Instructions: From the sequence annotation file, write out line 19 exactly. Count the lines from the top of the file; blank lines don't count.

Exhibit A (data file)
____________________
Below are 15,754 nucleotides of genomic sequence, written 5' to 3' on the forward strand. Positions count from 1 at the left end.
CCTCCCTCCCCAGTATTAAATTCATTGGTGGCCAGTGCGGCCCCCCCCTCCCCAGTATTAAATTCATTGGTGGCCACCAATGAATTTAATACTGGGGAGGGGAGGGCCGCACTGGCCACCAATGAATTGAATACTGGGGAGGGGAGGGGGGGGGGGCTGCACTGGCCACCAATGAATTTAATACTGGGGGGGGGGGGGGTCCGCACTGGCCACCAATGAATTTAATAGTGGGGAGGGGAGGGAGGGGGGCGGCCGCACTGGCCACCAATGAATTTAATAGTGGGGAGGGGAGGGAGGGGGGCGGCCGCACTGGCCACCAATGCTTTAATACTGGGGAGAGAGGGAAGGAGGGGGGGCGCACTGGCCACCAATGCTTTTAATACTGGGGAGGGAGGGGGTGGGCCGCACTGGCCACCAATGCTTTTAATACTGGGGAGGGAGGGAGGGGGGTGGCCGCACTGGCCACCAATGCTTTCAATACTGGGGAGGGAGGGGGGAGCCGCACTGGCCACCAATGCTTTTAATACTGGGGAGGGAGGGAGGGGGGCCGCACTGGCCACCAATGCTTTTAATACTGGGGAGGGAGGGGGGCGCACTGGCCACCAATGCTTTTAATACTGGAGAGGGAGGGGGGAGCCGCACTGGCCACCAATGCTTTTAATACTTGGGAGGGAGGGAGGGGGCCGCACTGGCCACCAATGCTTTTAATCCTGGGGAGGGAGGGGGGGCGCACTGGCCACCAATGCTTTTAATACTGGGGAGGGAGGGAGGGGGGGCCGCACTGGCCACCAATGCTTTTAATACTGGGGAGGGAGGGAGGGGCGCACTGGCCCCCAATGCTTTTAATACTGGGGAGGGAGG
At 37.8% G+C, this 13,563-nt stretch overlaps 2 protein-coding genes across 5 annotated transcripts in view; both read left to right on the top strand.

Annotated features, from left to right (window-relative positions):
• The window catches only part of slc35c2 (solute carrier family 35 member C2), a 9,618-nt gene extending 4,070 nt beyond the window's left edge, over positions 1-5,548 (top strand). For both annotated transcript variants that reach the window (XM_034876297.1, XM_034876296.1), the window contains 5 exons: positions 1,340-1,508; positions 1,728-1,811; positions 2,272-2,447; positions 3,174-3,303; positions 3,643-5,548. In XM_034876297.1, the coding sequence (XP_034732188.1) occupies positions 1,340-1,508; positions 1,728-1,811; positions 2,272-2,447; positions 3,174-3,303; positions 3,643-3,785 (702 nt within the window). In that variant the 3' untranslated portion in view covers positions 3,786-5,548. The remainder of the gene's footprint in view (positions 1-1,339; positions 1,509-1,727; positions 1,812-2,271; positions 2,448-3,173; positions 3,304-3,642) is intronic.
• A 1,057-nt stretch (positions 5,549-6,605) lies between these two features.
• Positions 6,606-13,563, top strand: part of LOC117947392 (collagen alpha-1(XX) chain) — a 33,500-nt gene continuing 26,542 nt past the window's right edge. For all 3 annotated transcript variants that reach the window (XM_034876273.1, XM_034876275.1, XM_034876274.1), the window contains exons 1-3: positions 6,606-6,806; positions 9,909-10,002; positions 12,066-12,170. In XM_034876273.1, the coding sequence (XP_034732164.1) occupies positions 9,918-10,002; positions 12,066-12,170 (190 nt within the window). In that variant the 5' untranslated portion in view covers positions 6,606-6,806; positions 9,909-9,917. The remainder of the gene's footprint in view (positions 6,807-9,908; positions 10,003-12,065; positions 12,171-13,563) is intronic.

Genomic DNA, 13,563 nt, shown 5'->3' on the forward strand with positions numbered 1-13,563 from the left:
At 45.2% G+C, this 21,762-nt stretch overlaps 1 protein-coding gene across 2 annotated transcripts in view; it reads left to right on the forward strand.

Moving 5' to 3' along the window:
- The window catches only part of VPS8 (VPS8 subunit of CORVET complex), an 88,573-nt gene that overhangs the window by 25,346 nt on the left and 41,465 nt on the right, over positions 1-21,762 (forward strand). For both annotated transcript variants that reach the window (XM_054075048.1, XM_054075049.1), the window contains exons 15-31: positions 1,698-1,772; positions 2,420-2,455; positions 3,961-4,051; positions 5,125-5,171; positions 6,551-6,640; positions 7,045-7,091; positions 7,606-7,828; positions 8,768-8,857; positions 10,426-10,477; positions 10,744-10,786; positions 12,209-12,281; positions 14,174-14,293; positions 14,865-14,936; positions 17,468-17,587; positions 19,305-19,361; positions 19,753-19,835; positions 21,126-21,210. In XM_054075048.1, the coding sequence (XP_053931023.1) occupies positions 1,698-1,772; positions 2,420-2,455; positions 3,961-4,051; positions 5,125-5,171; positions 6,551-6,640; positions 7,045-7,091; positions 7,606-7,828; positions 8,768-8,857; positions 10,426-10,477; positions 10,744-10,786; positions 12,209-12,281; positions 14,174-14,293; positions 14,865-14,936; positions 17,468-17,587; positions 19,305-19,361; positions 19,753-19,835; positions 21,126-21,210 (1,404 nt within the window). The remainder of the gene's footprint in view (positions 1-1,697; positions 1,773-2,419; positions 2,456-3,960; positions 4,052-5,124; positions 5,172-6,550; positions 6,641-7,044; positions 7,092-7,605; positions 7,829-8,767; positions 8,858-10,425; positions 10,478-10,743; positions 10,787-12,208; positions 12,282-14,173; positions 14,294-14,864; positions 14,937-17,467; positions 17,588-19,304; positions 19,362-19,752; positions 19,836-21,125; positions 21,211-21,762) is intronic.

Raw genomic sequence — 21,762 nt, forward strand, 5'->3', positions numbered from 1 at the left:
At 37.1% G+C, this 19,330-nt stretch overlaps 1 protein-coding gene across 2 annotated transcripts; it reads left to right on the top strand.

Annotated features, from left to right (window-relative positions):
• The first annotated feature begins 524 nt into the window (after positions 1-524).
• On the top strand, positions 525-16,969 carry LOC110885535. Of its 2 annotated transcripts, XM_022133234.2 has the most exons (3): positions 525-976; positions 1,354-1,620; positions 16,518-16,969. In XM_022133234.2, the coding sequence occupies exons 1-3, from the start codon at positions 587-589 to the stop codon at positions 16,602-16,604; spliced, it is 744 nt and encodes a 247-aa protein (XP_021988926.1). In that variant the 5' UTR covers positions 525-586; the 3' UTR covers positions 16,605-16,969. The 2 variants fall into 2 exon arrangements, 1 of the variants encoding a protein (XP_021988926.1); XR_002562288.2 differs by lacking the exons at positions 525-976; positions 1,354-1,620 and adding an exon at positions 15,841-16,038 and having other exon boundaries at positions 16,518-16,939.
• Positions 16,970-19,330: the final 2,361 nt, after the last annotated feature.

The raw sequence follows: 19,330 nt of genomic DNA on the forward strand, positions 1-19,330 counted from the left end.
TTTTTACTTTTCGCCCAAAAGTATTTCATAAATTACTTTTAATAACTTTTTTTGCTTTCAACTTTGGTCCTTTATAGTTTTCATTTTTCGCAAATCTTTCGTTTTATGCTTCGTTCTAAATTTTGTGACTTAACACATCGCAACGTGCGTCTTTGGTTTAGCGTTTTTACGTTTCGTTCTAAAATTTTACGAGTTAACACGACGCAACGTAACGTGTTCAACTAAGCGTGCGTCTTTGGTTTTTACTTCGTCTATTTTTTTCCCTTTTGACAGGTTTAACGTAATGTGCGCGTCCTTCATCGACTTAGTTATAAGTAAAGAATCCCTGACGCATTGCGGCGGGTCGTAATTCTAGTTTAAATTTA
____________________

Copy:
TTTTTACTTTTCGCCCAAAAGTATTTCATAAATTACTTTTAATAACTTTTTTTGCTTTCAACTTTGGTCCTTTATAGTTTTCATTTTTCGCAAATCTTTCGTTTTATGCTTCGTTCTAAATTTTGTGACTTAACACATCGCAACGTGCGTCTTTGGTTTAGCGTTTTTACGTTTCGTTCTAAAATTTTACGAGTTAACACGACGCAACGTAACGTGTTCAACTAAGCGTGCGTCTTTGGTTTTTACTTCGTCTATTTTTTTCCCTTTTGACAGGTTTAACGTAATGTGCGCGTCCTTCATCGACTTAGTTATAAGTAAAGAATCCCTGACGCATTGCGGCGGGTCGTAATTCTAGTTTAAATTTA